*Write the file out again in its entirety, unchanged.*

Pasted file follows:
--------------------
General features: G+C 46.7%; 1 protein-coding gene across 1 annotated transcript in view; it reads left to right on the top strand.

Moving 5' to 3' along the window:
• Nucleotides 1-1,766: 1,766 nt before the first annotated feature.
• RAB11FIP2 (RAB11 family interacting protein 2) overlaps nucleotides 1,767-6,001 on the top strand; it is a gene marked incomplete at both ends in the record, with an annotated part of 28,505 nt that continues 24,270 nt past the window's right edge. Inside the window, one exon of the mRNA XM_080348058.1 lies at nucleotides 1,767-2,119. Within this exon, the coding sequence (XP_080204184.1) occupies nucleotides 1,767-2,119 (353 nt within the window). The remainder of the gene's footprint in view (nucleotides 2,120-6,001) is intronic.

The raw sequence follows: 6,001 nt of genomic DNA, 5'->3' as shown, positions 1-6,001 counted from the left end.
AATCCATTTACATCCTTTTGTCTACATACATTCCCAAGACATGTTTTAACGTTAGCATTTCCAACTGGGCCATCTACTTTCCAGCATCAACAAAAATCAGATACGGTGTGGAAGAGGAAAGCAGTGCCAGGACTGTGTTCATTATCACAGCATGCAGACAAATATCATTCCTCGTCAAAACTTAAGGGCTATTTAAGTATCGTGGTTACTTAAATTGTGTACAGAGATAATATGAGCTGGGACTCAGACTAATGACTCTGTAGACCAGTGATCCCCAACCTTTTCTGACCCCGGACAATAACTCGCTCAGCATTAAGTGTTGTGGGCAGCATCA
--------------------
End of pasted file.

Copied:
General features: G+C 46.7%; 1 protein-coding gene across 1 annotated transcript in view; it reads left to right on the top strand.

Moving 5' to 3' along the window:
• Nucleotides 1-1,766: 1,766 nt before the first annotated feature.
• RAB11FIP2 (RAB11 family interacting protein 2) overlaps nucleotides 1,767-6,001 on the top strand; it is a gene marked incomplete at both ends in the record, with an annotated part of 28,505 nt that continues 24,270 nt past the window's right edge. Inside the window, one exon of the mRNA XM_080348058.1 lies at nucleotides 1,767-2,119. Within this exon, the coding sequence (XP_080204184.1) occupies nucleotides 1,767-2,119 (353 nt within the window). The remainder of the gene's footprint in view (nucleotides 2,120-6,001) is intronic.

The raw sequence follows: 6,001 nt of genomic DNA, 5'->3' as shown, positions 1-6,001 counted from the left end.
AATCCATTTACATCCTTTTGTCTACATACATTCCCAAGACATGTTTTAACGTTAGCATTTCCAACTGGGCCATCTACTTTCCAGCATCAACAAAAATCAGATACGGTGTGGAAGAGGAAAGCAGTGCCAGGACTGTGTTCATTATCACAGCATGCAGACAAATATCATTCCTCGTCAAAACTTAAGGGCTATTTAAGTATCGTGGTTACTTAAATTGTGTACAGAGATAATATGAGCTGGGACTCAGACTAATGACTCTGTAGACCAGTGATCCCCAACCTTTTCTGACCCCGGACAATAACTCGCTCAGCATTAAGTGTTGTGGGCAGCATCA